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11/22/2017 10:05:29 PM
Posted: 8/21/2004 8:38:01 PM EST
Anyone have a link to this old topic? Ran a search and looked hard in the forums, but couldn't find it. Not sure if it was tacked up on a particular forum or somewhere else.

Thanks in advance.
Link Posted: 8/21/2004 8:48:31 PM EST
Link Posted: 8/21/2004 8:58:09 PM EST
[Last Edit: 8/21/2004 8:58:39 PM EST by FanoftheBlackRifle]
I remember seeing it, but I think its long enough ago that we'll have to wait until the archives are online to find it again.

Or not
Link Posted: 8/22/2004 4:41:15 AM EST
Thanks scottinhawaii.
Link Posted: 8/22/2004 4:56:01 AM EST

Originally Posted By Clay:
Thanks scottinhawaii.



Link Posted: 8/22/2004 6:11:36 AM EST
A few suggestions:

1) No Dremel polishing, no stoning,

2) No Dremel polishing, no stoning,

and finally

3) No Dremel polishing, no stoning.

Follow instructions exactly.


Don't like it, put new springs back in.
Link Posted: 8/22/2004 6:57:47 AM EST
FWIW, I didn't care for the results of the 15-minute trigger job.

Oh sure, the trigger felt fantastic, but the resulting light primer strikes (5-10 FTF per 30 rounds) were enough to convince me to go with after-market springs.

I first tried the JP Enterprises reduced power springs (yellow) and found that while they reduced the mis-fires somewhat, I still had FTF issues. I've since kept the the JP trigger spring, but have replaced the hammer spring with a Wofle 10% increased power spring. Result? Perfect ignition, every time.

Moral of the story? Probably should have just stayed with the factory springs, lapped the sear 30-40 times with polishing compound, and broken in the rest through natural process (500-1000 rounds).

Then again, I like to tinker...
Link Posted: 8/22/2004 12:25:38 PM EST
What ammo were you using? I agree, reinstall the stock springs if you have a problem with ignition. But I have still not had a problem.
Link Posted: 8/22/2004 12:31:04 PM EST
[Last Edit: 8/22/2004 12:31:49 PM EST by The_Friendly_Sponge]
I spend much of my time introducing other people to the sport of shooting (and the joy of evil black rifles ). If I'm paying for someone's else's fun we're usually shooting WWB, or Wolf Polymer.

I've wondered a couple of times if my firing pin is out of spec (too short?). Guess I could always take out my calipers and check...
Link Posted: 9/18/2004 10:42:13 AM EST
Link Posted: 9/18/2004 10:44:14 AM EST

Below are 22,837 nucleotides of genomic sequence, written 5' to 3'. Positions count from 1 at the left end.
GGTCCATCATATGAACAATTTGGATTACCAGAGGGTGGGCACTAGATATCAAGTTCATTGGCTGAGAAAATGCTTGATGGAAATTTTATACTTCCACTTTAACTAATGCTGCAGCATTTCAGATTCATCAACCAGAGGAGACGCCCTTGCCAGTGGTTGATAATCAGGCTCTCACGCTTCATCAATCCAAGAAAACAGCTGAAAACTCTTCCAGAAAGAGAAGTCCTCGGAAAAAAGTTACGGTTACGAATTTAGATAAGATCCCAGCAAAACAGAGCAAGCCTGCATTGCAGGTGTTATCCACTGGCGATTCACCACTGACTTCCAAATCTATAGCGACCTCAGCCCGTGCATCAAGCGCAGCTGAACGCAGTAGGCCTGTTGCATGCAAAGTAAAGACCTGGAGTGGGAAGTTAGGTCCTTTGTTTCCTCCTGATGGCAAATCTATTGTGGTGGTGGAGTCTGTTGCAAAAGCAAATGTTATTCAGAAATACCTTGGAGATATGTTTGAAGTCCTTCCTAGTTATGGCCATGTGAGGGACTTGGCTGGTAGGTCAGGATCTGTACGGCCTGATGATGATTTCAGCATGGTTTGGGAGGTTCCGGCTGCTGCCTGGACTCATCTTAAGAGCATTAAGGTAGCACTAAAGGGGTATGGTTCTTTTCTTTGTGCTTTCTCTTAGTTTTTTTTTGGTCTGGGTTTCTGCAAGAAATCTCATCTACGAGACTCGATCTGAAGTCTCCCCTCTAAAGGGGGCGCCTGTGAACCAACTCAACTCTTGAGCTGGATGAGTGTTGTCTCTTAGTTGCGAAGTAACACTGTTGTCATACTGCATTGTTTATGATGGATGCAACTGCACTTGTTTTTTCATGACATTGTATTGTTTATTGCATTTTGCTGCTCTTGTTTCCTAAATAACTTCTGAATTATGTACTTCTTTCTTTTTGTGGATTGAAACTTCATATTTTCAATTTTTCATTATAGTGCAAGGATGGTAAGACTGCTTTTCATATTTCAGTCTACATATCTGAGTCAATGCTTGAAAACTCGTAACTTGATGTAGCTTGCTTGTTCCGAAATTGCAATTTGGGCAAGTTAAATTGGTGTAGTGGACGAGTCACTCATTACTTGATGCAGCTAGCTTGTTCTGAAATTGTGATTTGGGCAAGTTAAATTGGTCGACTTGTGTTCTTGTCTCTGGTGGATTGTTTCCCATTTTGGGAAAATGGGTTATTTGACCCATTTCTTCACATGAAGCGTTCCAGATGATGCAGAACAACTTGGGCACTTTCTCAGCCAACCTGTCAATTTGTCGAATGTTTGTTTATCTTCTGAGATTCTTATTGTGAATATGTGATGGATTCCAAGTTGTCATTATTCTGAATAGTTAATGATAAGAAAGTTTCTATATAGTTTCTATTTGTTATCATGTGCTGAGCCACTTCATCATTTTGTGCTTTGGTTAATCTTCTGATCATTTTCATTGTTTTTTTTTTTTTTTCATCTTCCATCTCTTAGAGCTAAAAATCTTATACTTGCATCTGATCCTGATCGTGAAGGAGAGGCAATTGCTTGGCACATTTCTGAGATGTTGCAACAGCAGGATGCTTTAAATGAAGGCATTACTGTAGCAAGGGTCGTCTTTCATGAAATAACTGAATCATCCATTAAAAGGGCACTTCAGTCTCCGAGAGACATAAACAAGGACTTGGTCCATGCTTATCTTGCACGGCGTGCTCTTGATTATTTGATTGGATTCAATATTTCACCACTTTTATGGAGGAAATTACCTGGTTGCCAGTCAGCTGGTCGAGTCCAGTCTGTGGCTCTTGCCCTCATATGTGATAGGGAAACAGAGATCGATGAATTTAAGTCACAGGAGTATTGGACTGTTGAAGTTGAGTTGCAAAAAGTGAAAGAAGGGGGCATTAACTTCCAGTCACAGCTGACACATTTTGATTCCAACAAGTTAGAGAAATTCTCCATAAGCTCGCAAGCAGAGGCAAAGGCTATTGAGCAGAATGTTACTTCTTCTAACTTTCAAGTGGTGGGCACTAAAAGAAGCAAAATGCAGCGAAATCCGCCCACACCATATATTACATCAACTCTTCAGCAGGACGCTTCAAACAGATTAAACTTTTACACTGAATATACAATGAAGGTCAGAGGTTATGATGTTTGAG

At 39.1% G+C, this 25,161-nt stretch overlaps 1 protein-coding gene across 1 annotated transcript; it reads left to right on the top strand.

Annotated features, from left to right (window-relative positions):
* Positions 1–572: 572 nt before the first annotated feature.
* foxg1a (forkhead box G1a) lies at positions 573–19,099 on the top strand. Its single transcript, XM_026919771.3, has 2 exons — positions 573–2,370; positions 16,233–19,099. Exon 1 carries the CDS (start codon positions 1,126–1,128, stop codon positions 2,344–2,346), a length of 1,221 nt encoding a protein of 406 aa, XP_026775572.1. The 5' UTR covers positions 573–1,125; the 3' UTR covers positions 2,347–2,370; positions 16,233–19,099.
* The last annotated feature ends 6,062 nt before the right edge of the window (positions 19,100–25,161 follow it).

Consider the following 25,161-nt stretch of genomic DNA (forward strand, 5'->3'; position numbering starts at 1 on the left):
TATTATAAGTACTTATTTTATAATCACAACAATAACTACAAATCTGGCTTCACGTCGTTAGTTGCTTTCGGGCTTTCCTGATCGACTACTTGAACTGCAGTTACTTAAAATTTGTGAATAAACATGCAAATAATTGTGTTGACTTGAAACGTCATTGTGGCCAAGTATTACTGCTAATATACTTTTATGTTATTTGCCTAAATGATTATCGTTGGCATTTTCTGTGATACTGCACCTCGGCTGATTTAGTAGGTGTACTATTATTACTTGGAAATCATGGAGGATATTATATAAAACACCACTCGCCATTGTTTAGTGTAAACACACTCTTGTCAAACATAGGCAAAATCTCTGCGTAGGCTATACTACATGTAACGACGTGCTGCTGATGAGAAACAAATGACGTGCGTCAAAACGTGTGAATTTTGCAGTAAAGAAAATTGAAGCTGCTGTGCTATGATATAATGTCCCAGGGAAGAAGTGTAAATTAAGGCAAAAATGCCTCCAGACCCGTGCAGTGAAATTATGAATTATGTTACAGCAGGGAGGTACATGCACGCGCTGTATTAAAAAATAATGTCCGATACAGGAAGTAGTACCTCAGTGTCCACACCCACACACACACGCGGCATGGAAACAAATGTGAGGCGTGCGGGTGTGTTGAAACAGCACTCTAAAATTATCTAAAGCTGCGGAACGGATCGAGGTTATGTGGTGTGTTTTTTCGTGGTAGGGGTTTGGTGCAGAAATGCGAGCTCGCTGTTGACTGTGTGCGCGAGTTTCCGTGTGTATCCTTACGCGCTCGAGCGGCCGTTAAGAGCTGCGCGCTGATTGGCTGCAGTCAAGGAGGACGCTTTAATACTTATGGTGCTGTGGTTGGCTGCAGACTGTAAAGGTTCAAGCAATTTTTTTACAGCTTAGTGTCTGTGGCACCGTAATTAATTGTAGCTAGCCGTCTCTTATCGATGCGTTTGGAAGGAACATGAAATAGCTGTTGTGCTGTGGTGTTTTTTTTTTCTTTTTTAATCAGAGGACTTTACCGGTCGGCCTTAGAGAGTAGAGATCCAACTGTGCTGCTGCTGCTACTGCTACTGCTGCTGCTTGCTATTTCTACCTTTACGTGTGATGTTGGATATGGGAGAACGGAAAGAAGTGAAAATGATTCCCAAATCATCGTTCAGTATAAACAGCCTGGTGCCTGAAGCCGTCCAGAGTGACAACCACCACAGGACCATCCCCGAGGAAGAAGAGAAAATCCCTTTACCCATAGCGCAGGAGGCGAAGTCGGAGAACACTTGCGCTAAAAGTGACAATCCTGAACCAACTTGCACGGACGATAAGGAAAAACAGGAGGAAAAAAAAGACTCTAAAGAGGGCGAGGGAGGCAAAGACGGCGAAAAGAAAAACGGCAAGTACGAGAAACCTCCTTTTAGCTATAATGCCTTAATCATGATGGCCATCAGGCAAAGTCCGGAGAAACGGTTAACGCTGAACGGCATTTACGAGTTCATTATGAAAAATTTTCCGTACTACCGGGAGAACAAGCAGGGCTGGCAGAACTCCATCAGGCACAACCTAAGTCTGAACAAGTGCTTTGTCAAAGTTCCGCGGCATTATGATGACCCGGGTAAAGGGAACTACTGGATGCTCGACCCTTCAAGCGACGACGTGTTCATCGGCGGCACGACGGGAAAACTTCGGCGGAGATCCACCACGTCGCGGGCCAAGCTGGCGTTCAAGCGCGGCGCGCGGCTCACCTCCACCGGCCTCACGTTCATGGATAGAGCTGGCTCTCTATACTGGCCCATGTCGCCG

tag
Link Posted: 9/18/2004 3:13:14 PM EST
Anybody got pics and diagrams to smooth out the trigger?

I got a new cav arms lower and it got a HARD trigger. Very crisp but hard.

I would like to smooth it out some. With an inexperienced shooter it may cause them to jerk the rifle.
Link Posted: 9/18/2004 3:40:23 PM EST

Originally Posted By AnubisOwnsYou:
Anybody got pics and diagrams to smooth out the trigger?

I got a new cav arms lower and it got a HARD trigger. Very crisp but hard.

I would like to smooth it out some. With an inexperienced shooter it may cause them to jerk the rifle.



I dont believe you can "tune" a stock trigger to have less Crispness. You can however trade it for a slide creep.

The AR 15 trigger groups are only surface hardened, so you can only polish and slightly radius the trigger contact angle to the hammer. This will increase the creep(Noticeably) but not compromise the trigger's reliability. Key here is polish, not take off material.

I typically use Wet sand 1500 grit sandpaper(Available at Auto parts stores) and some CLP to do the polishing. Hope this helps.
Link Posted: 9/18/2004 3:48:16 PM EST
Yep, My 15 minute job resulting in a nice pull but it had a bad FTF issue after that ( found that out in the middle of shooting a rifle match)

Went back to stock springs.

Save up the money and get a Rock River two stage trigger. Trust me.

Link Posted: 9/19/2004 5:30:18 AM EST
I took some red rubbing compound from my dremel kit, like the stuff that jewelers use for polishing, and put a glob on my trigger/sear contact surface. Then I cocked the hammer and snapped the trigger a bunch of times, cleaned it off, and put on some CLP. It certainly helped and is quick and easy. I used a Q tip to put it on and clean it off. I put a rag in my hand and used it to catch the hammer after snapping the trigger so it wouldn't slam into the receiver. All this is done with the lower removed from the upper of course, and no magazine in the well :)
Link Posted: 9/19/2004 6:33:57 AM EST
[Last Edit: 9/19/2004 6:34:26 AM EST by FMD]
^^^^^^^^^^^

Did something similar last night to a new Stag lower I put together for a "precision" rifle for the wife.

After about 20 minutes, the smile on her face was great!

Didn't even bother with the springs.
Link Posted: 9/19/2004 8:00:29 PM EST
1. Let a good friend of mine actually polish and grind my hammer, trigger. He knows his stuff and has done it a bunch so hes good at it. For several hunded rounds I had like a 3lb trigger with very little travel. Really nice. But this guy does this for precision rifles, whereas I do only some of that. So after several hundred/thousand rounds, the trigger started letting go when it wasnt supposed to and I woudl get a double tap because of the weight of my finger on the trigger ( in otherwords a bump fire with the rifle to my shoulder ), or worse the hammer would fall when the buffer hit the buffer tube and cause the hammer to get caught on the firing pin. This kept gettin worse, so I put in a new untouched Hammer. Now I kinda have a happy Medium between factory and the friends free trigger job.

I would now recomment no grinding or cutting on any AR unless its only for the benchrest croud even though I still think my friend does good work. The trigger did what he said it would.

2. I cut one of the legs off the spring that goes to my trigger. I have founnd no bad effects to this yet.
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